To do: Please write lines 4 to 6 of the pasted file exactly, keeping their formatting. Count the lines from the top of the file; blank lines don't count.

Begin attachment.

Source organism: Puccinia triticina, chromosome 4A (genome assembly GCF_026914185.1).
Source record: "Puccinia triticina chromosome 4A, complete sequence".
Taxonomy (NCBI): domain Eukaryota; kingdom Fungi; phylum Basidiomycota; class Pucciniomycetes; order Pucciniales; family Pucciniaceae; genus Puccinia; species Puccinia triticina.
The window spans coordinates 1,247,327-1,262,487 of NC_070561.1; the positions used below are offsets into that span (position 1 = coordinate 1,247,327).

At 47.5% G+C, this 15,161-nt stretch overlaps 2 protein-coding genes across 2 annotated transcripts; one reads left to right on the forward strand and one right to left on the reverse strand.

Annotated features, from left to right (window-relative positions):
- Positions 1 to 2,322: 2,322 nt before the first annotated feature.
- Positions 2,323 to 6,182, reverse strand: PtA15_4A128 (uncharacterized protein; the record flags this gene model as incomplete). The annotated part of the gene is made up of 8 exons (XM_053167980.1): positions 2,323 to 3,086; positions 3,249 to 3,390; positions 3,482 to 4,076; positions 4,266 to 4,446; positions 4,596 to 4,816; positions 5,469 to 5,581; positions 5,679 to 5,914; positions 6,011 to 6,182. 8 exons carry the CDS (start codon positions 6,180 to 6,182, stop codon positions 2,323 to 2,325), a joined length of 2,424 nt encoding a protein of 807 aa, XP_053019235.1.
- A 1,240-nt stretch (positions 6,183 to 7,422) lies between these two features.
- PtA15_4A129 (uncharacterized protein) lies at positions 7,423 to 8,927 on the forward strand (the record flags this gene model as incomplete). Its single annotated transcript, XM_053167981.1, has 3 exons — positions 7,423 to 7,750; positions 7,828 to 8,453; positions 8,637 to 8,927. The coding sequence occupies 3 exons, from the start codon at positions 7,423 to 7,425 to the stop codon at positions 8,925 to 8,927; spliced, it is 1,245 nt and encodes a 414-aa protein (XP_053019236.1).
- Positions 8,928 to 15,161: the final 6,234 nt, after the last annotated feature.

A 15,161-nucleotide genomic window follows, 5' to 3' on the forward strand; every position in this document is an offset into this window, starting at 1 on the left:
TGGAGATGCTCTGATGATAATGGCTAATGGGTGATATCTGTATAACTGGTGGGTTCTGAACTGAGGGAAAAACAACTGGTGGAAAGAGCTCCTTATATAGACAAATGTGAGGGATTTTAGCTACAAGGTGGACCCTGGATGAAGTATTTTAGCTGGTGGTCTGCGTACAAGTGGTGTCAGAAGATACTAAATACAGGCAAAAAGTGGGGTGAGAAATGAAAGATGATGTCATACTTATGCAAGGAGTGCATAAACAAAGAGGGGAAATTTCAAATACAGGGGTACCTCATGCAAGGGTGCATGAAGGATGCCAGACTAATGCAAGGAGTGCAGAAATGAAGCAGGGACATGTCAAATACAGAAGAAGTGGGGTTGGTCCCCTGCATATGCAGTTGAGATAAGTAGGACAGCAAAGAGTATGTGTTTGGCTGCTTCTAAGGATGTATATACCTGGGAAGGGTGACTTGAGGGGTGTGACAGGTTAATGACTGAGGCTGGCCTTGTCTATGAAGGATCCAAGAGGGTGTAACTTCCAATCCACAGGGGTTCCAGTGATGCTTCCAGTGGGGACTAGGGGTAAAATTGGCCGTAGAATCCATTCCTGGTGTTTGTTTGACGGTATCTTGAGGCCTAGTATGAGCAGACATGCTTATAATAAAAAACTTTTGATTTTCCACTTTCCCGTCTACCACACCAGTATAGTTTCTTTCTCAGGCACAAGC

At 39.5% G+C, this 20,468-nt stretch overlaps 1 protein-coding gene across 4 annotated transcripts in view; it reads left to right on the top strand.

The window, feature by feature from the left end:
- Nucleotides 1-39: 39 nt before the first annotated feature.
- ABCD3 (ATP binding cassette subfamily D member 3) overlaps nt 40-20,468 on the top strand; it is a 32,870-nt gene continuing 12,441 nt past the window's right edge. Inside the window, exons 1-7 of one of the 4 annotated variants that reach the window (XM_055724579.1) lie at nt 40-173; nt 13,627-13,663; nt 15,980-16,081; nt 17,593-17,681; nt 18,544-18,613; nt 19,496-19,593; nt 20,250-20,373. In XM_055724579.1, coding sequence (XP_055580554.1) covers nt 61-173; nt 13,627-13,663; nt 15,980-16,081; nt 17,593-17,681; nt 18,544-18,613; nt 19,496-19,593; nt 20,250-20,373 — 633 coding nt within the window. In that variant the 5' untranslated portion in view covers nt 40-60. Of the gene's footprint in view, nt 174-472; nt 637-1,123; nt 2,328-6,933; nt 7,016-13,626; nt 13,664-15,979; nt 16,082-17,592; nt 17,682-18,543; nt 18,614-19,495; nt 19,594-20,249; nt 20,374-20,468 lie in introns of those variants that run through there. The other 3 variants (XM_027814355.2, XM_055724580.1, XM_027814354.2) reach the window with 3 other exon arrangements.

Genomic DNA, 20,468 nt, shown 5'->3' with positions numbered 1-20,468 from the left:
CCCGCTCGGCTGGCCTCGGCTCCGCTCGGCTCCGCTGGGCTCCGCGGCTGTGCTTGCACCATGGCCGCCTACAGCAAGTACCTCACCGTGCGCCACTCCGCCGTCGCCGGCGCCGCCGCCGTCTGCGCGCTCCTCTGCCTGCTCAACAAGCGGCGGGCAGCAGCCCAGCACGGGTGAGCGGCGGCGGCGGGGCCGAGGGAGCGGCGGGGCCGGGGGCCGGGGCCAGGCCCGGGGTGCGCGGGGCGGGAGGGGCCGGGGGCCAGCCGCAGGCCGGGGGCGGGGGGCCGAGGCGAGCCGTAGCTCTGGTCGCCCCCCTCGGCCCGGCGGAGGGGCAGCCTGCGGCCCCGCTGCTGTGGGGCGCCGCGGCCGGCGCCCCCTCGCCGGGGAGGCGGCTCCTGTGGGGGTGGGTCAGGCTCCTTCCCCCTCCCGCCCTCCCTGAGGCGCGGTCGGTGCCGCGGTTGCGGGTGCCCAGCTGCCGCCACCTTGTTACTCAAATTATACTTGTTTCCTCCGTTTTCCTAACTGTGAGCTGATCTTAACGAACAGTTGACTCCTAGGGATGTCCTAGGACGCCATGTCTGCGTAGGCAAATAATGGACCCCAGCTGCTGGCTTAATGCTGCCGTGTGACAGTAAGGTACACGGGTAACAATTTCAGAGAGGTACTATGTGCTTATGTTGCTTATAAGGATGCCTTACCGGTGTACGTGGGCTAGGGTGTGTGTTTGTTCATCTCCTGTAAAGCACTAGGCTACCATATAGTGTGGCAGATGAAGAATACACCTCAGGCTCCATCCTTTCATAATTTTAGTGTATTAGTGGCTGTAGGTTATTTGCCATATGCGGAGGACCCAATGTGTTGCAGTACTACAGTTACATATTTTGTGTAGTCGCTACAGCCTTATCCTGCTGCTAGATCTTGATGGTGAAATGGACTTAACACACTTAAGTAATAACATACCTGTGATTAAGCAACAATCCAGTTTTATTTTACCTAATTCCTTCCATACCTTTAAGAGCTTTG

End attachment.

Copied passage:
The window spans coordinates 1,247,327-1,262,487 of NC_070561.1; the positions used below are offsets into that span (position 1 = coordinate 1,247,327).

At 47.5% G+C, this 15,161-nt stretch overlaps 2 protein-coding genes across 2 annotated transcripts; one reads left to right on the forward strand and one right to left on the reverse strand.

Annotated features, from left to right (window-relative positions):